To help me help my brothers, go to my Mobro.co address and donate anything you can, and help us fight the good fight!!

Thank you, and happy training!

Ironman 70.3 Pocono Mountains Race Report

I originally signed up for the inaugural Pocono Mountains 70.3 because it was the only 70.3 race that fit into my schedule that would also give me points towards the 70.3 World Championships for 2012. I had ignorantly thought, “Hey, Pennsylvania at the beginning of October, it’s going to be warm weather I’m sure!”
Well, I was wrong. Wrong doesn’t even begin to describe it. See, if I had done some research, I would’ve found out (BEFORE signing up) that there has been record rainfall all summer, and that the temperatures CAN be okay, but more often than not it is cooler. As the date approached to leave, I was feeling an unbelievable amount of confidence in myself, as my training had been going spectacular!  My swim was FINALLY coming together, I was having some amazing bike sessions, and I was performing brick and track workouts at a level beyond what I had ever been capable of before.  “Yes,” I thought, “this will be the race where it all comes together.” Then I started looking at the weather forecasts. They weren’t pretty. In fact, comparing it to Vancouver weather, it STILL wasn’t pretty (on race morning, at 4am (that’s 1am Vancouver time,) the temperature was 2 degrees colder in the Poconos than in Van.) This started to make me nervous, as I have a knack for performing better in the warmer weather. Wondering what I was getting myself into, I stayed positive (as I’m known to be, regardless of what’s happening around me,) and knew I would still pull something great together. Arriving the Wednesday before the race, I was greeted by my first of two homestays, Craig and Erica Sheckler. They are the owners and head coaches of the Endurance Multisport Triathlon Club, based out of the Emmaus/Pocono area of Pennsylvania. They were an outstanding pair, great hosts and super friendly. I stayed with them the first and last night of my trip, and the few nights between I stayed with Matt Wojaczyk, a club member. Another fantastic host, he showed me the area and the race course, as well as volunteered on race day.
TT style race start
The night before the race, as I’ve become accustomed to, I didn’t sleep a wink. I didn’t even think much about the race, but just couldn’t sleep. We had found out the day before that the swim had been cancelled, as the Deleware Water Gap (the river we were to swim in,) was 8-9 feet above normal levels, making a normally flaccid running river into a raging force of muddy brown hell. It was insane. If we had swam, they would’ve needed catch nets at the end or we would have been goners!! (So much for my swim finally coming together.) Getting to T1, it was damn cold that morning. I was a little happy there was no swim, as it usually DOESN’T put me at the front of the race, and I was fairly sure I would’ve become hypothermic if I had swam in the water. The skies started to open up on us as we lined up to start, Time Trial style, at the entrance of T1. I was feeling good, and was the third pro male to go. They let us go 30 seconds apart (the age groupers went  2-3 seconds apart.) It was hard hard hard (as Coach Bjoern would say,) right from the start. The hills started almost immediately, with all sorts of technical turns and rollers (which, if it had been a bit drier out, would have been a good course for me.) Fully layered up to try and stay warm, I rode hard. A few strong riders eventually went by me, but I maintained contact with a bunch of them. Time seemed to just fly by, and I was riding so well. Then, 45 miles in, my front tire went flat. “Crap,” I thought, “why now?” Into action I went, pulling over and ripping my Hutchinson tire sealant off, and started fighting to get the small nipple adapters screwed on. It was tough, and I was having a hard time working my frozen fingers. It took many tries to get the adapters all screwed on, and by the time I was ready to roll again, it had felt like 20mins had passed by. “Back in the game I thought,” as I started to roll.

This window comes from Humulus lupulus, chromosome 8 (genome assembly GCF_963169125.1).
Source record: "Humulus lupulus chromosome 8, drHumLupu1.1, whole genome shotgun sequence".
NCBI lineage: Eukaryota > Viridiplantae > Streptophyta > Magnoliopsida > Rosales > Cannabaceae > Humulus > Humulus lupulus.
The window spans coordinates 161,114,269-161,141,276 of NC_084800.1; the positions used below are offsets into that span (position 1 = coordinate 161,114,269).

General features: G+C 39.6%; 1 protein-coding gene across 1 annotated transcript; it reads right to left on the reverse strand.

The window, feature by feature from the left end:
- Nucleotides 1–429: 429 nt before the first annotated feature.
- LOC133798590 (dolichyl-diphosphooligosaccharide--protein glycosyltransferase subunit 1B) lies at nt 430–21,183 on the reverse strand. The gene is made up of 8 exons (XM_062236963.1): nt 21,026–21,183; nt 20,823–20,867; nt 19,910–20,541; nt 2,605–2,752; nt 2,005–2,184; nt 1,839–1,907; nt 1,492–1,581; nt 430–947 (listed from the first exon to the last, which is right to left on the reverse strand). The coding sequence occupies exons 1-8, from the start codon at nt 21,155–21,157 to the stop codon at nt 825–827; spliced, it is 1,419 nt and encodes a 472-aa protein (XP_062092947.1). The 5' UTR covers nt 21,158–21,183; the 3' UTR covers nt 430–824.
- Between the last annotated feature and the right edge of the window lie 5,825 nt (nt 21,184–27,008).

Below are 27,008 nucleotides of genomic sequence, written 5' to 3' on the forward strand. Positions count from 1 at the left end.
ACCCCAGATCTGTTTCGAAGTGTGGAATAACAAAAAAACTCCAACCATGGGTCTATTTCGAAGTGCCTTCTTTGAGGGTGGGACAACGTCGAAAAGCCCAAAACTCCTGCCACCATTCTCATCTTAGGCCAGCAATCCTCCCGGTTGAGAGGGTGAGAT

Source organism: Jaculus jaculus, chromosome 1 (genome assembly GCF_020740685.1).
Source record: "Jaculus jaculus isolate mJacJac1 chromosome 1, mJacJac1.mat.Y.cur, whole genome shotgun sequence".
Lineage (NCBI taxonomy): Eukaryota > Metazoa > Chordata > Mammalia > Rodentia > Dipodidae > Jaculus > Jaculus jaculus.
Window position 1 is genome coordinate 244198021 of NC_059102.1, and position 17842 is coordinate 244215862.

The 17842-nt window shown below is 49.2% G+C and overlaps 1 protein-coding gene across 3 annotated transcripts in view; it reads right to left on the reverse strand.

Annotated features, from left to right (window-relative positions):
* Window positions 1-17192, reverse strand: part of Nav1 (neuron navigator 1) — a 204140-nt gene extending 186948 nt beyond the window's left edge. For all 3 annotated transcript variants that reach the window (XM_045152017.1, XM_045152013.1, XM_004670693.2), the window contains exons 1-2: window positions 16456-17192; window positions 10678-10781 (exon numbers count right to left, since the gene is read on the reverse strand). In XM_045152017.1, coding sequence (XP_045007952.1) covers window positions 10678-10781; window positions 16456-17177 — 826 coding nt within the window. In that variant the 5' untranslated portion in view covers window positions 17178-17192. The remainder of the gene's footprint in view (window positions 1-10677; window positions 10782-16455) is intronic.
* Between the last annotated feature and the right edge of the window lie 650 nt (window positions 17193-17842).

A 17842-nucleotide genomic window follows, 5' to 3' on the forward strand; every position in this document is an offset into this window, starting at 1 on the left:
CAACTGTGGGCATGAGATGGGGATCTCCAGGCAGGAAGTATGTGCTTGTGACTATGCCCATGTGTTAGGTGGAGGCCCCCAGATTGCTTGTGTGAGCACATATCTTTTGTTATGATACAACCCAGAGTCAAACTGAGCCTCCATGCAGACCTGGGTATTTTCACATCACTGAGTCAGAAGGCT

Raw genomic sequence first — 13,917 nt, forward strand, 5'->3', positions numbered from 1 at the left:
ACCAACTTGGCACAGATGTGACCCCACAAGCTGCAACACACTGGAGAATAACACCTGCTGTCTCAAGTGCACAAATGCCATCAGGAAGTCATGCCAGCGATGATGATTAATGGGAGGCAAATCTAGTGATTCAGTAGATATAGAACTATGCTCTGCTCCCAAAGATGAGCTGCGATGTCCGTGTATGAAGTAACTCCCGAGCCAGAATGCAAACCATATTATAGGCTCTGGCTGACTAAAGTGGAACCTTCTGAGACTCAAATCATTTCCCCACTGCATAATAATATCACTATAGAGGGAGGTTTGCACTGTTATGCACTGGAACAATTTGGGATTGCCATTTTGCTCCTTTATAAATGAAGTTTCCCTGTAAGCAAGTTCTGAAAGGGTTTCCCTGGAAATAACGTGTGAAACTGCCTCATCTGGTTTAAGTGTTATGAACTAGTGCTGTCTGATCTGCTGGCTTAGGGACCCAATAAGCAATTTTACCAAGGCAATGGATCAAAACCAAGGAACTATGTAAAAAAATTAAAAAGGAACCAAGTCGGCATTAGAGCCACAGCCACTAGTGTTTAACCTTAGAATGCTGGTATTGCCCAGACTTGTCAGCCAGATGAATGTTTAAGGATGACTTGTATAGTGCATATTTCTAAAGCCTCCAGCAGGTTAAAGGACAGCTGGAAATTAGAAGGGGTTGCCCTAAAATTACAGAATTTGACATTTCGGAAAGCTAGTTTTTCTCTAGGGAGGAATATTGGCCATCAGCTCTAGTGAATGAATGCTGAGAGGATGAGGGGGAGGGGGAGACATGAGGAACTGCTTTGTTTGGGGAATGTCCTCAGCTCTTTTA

Hard at work on the bike
Lovely bike riding weather
And yet again, it was not meant to be. As foam started flying out of the original hole, just spraying all over the bike, the road, and all up-and-down my front, I pulled off again and tried to see if there was glass or something still stuck in the tire. **Learning experience: Pit-Stop does NOT work on clinchers!!** Nothing in the tire, with foam still shooting everywhere, I just thought I’d keep going, at least until the tire went flat. Well, lucky me, the tire stopped deflating with about 20-30lbs of air in it, just enough to keep riding on, but not enough that I could really push hard AT ALL. See, the elevation profile is all sorts of rollers and climbs, culminating to the 45mile mark, where it is mostly technical downhill the rest of the way. Suffice to say, my rear brake saw a lot of action the final 10miles, as I was in no hurry to crash my BRAND NEW Cervelo P3C.